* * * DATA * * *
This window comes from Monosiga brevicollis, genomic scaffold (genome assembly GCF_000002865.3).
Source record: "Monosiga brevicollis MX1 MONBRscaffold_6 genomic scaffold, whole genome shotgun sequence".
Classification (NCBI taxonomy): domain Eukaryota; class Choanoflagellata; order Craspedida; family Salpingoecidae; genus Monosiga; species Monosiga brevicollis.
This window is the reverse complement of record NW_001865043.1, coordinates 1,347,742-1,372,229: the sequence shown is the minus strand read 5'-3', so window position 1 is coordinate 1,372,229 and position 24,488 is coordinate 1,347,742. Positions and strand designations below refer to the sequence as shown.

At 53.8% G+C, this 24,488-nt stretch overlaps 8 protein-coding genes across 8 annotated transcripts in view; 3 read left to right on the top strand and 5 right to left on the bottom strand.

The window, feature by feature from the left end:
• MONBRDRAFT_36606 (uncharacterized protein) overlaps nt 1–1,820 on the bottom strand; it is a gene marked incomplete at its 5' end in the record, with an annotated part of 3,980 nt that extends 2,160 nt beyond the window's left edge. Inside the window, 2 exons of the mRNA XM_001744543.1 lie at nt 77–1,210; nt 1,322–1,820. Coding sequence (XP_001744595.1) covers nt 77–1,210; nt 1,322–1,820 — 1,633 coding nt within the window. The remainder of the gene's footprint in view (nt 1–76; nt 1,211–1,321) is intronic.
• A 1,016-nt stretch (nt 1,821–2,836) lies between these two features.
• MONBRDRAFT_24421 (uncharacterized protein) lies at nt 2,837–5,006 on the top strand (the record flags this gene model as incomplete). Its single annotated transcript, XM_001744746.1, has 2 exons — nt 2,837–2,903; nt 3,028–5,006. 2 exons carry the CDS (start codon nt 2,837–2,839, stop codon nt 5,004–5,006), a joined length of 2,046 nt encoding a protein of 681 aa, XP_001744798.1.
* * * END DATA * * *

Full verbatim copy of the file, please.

This window comes from Monosiga brevicollis, genomic scaffold (genome assembly GCF_000002865.3).
Source record: "Monosiga brevicollis MX1 MONBRscaffold_6 genomic scaffold, whole genome shotgun sequence".
Classification (NCBI taxonomy): domain Eukaryota; class Choanoflagellata; order Craspedida; family Salpingoecidae; genus Monosiga; species Monosiga brevicollis.
This window is the reverse complement of record NW_001865043.1, coordinates 1,347,742-1,372,229: the sequence shown is the minus strand read 5'-3', so window position 1 is coordinate 1,372,229 and position 24,488 is coordinate 1,347,742. Positions and strand designations below refer to the sequence as shown.

At 53.8% G+C, this 24,488-nt stretch overlaps 8 protein-coding genes across 8 annotated transcripts in view; 3 read left to right on the top strand and 5 right to left on the bottom strand.

The window, feature by feature from the left end:
• MONBRDRAFT_36606 (uncharacterized protein) overlaps nt 1–1,820 on the bottom strand; it is a gene marked incomplete at its 5' end in the record, with an annotated part of 3,980 nt that extends 2,160 nt beyond the window's left edge. Inside the window, 2 exons of the mRNA XM_001744543.1 lie at nt 77–1,210; nt 1,322–1,820. Coding sequence (XP_001744595.1) covers nt 77–1,210; nt 1,322–1,820 — 1,633 coding nt within the window. The remainder of the gene's footprint in view (nt 1–76; nt 1,211–1,321) is intronic.
• A 1,016-nt stretch (nt 1,821–2,836) lies between these two features.
• MONBRDRAFT_24421 (uncharacterized protein) lies at nt 2,837–5,006 on the top strand (the record flags this gene model as incomplete). Its single annotated transcript, XM_001744746.1, has 2 exons — nt 2,837–2,903; nt 3,028–5,006. 2 exons carry the CDS (start codon nt 2,837–2,839, stop codon nt 5,004–5,006), a joined length of 2,046 nt encoding a protein of 681 aa, XP_001744798.1.